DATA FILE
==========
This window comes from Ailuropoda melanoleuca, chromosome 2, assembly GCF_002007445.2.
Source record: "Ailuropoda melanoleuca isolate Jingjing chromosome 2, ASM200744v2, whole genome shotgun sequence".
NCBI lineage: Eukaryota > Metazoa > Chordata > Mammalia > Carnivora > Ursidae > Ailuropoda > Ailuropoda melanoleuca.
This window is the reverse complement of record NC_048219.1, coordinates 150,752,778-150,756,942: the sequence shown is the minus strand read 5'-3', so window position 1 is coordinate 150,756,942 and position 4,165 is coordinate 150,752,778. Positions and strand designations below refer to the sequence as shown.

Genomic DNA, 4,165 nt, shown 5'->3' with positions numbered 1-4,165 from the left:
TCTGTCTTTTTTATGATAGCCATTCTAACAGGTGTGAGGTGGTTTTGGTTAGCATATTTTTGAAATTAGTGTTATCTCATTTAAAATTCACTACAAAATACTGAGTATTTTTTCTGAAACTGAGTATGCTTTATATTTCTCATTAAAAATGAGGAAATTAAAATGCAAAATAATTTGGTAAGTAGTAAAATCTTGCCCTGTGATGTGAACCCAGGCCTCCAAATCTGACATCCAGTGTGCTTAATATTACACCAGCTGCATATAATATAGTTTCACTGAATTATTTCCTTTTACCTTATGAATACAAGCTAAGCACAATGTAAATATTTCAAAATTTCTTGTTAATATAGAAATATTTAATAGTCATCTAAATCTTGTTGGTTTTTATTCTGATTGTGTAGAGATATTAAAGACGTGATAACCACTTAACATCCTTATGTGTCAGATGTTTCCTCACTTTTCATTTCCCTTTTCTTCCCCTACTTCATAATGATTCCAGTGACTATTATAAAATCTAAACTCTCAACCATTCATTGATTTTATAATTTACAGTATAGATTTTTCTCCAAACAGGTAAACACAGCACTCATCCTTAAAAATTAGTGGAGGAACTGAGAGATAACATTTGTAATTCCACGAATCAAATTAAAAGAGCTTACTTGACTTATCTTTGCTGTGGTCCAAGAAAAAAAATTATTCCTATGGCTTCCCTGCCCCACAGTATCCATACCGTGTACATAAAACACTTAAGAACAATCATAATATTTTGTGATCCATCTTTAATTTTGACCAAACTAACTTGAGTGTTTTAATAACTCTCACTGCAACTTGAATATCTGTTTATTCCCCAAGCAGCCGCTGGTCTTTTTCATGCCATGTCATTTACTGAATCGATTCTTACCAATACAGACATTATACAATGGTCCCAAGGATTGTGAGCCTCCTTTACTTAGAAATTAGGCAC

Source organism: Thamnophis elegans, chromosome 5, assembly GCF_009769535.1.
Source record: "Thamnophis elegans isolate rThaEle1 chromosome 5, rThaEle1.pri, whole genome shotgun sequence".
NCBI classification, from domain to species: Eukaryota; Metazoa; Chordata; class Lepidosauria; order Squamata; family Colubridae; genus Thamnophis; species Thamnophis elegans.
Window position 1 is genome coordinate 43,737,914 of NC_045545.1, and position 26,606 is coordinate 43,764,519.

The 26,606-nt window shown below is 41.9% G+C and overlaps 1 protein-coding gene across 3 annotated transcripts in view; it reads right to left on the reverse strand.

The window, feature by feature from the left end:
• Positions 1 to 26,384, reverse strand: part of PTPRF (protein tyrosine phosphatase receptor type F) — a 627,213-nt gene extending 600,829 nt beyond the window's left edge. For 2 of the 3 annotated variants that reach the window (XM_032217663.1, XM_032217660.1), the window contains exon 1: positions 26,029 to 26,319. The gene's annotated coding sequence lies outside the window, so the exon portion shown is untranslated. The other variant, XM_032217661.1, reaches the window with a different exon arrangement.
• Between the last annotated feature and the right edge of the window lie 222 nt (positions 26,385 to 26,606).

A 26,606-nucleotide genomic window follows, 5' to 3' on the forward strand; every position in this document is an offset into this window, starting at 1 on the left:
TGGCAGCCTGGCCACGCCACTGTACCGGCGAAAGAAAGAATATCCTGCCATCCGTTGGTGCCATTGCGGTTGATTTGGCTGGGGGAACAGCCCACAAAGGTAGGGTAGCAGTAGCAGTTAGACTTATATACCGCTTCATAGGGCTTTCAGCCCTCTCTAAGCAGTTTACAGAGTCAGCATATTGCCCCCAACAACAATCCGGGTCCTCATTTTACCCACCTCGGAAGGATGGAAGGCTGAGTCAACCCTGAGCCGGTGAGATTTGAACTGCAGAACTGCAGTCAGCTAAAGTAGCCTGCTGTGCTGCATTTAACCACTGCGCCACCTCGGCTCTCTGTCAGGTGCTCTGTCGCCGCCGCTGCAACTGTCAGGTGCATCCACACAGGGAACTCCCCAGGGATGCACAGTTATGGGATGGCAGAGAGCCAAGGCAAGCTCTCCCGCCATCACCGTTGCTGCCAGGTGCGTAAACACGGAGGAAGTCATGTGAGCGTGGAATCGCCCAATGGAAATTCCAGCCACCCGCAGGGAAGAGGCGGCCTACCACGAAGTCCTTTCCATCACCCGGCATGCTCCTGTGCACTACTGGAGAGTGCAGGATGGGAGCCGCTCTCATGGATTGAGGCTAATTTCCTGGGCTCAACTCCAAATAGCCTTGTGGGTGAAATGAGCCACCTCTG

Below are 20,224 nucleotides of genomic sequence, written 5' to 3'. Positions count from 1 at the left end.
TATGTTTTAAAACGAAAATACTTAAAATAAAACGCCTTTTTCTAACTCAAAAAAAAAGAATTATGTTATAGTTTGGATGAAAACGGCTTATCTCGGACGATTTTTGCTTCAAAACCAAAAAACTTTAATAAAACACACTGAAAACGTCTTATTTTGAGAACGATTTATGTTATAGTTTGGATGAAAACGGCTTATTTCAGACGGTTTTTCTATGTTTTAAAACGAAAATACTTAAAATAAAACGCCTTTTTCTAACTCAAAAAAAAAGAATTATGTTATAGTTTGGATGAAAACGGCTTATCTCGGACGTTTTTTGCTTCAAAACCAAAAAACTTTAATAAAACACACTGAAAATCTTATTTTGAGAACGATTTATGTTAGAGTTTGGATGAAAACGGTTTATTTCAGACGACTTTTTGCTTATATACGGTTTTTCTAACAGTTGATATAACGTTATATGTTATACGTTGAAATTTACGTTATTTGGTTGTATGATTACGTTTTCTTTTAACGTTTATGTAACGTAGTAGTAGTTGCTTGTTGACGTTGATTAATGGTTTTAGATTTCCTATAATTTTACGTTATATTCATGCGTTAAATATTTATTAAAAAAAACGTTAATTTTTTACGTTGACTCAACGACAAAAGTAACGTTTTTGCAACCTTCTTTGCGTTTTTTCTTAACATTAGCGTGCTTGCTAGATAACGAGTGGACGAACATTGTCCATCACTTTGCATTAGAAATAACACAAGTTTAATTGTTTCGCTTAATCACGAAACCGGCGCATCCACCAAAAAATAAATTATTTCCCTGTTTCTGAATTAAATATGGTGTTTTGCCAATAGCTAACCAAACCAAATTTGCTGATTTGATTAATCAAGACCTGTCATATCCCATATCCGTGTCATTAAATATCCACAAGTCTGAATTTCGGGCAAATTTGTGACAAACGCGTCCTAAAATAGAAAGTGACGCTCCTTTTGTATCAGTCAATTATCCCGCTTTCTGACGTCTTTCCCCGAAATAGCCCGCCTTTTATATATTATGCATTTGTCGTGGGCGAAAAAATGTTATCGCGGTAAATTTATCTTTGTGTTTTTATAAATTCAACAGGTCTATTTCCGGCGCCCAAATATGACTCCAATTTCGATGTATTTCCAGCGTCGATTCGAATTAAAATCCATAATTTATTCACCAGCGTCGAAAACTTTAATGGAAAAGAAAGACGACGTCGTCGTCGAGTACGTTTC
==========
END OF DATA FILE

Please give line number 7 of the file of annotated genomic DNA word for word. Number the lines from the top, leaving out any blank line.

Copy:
Source organism: Thamnophis elegans, chromosome 5, assembly GCF_009769535.1.